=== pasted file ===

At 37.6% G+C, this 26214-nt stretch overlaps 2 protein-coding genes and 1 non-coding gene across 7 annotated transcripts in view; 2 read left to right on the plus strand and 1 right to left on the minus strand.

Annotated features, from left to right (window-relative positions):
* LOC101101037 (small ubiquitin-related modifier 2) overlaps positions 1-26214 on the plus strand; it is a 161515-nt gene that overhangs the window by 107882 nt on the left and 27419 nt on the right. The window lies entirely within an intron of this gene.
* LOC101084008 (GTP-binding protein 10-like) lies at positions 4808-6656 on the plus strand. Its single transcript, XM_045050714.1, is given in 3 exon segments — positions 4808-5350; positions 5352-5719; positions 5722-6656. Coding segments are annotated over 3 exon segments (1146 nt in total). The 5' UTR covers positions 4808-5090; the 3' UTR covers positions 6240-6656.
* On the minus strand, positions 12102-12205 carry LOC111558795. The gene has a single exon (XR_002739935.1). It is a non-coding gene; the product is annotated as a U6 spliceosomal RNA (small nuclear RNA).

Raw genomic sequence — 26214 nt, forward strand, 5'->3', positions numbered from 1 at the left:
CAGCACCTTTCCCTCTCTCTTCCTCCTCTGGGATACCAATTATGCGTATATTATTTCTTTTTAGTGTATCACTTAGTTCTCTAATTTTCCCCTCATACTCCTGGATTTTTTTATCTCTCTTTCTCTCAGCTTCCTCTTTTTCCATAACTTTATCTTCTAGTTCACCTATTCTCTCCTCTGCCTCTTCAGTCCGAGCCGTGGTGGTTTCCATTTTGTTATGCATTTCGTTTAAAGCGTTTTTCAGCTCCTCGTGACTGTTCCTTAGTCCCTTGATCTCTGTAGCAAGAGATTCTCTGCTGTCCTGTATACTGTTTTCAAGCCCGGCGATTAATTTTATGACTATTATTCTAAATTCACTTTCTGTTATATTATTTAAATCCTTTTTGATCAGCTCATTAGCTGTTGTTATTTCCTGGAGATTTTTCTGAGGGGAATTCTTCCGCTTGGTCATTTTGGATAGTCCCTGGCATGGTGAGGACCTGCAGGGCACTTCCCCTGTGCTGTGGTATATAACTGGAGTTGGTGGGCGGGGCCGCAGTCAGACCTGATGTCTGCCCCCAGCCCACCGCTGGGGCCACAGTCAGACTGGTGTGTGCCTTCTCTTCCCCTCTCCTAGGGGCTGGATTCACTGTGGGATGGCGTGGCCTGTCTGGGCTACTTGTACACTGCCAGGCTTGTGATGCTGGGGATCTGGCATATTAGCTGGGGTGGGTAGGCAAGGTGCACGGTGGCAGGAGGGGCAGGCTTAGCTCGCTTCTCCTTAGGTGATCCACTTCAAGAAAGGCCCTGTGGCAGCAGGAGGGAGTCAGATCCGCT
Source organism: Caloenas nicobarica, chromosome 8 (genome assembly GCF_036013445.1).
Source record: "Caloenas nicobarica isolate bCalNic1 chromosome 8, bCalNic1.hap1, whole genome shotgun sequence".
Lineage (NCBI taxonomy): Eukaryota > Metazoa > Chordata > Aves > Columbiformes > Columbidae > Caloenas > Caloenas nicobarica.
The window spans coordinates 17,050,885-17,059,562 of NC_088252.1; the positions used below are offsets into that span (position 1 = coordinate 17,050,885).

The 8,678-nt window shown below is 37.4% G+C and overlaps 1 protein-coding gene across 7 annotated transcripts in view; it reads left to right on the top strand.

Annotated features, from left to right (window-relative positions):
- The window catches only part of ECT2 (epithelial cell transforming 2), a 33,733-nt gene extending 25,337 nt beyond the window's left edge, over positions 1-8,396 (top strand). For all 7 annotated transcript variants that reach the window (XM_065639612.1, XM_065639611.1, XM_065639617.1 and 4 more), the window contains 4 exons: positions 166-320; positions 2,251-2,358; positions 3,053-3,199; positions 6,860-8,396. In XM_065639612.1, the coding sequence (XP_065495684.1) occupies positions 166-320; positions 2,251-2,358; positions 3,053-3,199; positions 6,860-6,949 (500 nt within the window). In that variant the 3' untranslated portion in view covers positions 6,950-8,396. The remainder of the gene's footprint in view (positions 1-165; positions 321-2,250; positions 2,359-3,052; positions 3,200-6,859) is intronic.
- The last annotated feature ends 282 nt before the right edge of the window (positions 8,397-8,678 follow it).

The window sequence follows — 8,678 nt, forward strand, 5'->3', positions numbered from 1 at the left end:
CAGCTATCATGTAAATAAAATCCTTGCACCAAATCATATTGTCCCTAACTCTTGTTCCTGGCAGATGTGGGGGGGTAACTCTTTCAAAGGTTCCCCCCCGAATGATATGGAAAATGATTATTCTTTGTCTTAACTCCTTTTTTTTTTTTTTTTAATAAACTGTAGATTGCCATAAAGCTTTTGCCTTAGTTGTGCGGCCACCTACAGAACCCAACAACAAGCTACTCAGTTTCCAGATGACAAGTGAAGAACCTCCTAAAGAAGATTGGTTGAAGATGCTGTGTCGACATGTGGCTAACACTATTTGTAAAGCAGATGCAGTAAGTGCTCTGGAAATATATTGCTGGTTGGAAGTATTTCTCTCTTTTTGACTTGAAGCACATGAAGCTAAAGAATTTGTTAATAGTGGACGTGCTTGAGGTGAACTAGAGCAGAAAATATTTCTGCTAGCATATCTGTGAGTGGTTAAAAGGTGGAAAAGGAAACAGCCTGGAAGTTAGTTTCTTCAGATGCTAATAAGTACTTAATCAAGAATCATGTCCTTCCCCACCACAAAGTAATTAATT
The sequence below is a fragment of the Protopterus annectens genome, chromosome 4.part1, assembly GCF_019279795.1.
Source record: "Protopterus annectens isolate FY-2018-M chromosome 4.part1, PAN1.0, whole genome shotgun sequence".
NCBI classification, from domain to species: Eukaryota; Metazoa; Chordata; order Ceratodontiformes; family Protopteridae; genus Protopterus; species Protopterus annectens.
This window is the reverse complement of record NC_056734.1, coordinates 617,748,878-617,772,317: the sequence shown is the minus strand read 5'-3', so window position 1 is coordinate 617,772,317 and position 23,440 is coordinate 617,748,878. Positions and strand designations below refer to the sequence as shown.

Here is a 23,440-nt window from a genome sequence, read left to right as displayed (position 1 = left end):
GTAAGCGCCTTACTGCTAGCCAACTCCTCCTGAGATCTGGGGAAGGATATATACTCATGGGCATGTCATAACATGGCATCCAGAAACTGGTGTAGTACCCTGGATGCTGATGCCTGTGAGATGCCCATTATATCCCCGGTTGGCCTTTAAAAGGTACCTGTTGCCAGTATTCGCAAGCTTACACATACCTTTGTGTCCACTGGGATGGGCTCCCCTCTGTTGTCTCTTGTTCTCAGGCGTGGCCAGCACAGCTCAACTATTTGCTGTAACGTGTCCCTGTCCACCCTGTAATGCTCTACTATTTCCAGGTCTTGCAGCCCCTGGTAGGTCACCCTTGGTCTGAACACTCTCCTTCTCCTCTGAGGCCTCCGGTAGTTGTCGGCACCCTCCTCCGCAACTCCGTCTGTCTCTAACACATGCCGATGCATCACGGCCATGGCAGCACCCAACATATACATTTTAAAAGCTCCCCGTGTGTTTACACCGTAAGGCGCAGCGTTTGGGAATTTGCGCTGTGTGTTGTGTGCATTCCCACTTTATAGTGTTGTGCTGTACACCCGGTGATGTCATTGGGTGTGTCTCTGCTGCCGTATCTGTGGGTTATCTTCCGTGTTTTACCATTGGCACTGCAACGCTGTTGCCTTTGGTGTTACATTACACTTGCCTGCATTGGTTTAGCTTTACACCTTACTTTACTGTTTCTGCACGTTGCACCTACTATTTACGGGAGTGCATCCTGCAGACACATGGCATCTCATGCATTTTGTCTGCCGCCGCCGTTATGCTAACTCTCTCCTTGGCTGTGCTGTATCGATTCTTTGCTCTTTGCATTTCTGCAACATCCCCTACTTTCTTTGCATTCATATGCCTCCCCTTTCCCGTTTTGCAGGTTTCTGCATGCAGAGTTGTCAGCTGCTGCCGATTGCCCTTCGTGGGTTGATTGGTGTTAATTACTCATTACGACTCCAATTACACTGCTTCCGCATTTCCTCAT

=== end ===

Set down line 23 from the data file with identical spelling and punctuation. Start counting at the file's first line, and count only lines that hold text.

GTAAGCGCCTTACTGCTAGCCAACTCCTCCTGAGATCTGGGGAAGGATATATACTCATGGGCATGTCATAACATGGCATCCAGAAACTGGTGTAGTACCCTGGATGCTGATGCCTGTGAGATGCCCATTATATCCCCGGTTGGCCTTTAAAAGGTACCTGTTGCCAGTATTCGCAAGCTTACACATACCTTTGTGTCCACTGGGATGGGCTCCCCTCTGTTGTCTCTTGTTCTCAGGCGTGGCCAGCACAGCTCAACTATTTGCTGTAACGTGTCCCTGTCCACCCTGTAATGCTCTACTATTTCCAGGTCTTGCAGCCCCTGGTAGGTCACCCTTGGTCTGAACACTCTCCTTCTCCTCTGAGGCCTCCGGTAGTTGTCGGCACCCTCCTCCGCAACTCCGTCTGTCTCTAACACATGCCGATGCATCACGGCCATGGCAGCACCCAACATATACATTTTAAAAGCTCCCCGTGTGTTTACACCGTAAGGCGCAGCGTTTGGGAATTTGCGCTGTGTGTTGTGTGCATTCCCACTTTATAGTGTTGTGCTGTACACCCGGTGATGTCATTGGGTGTGTCTCTGCTGCCGTATCTGTGGGTTATCTTCCGTGTTTTACCATTGGCACTGCAACGCTGTTGCCTTTGGTGTTACATTACACTTGCCTGCATTGGTTTAGCTTTACACCTTACTTTACTGTTTCTGCACGTTGCACCTACTATTTACGGGAGTGCATCCTGCAGACACATGGCATCTCATGCATTTTGTCTGCCGCCGCCGTTATGCTAACTCTCTCCTTGGCTGTGCTGTATCGATTCTTTGCTCTTTGCATTTCTGCAACATCCCCTACTTTCTTTGCATTCATATGCCTCCCCTTTCCCGTTTTGCAGGTTTCTGCATGCAGAGTTGTCAGCTGCTGCCGATTGCCCTTCGTGGGTTGATTGGTGTTAATTACTCATTACGACTCCAATTACACTGCTTCCGCATTTCCTCAT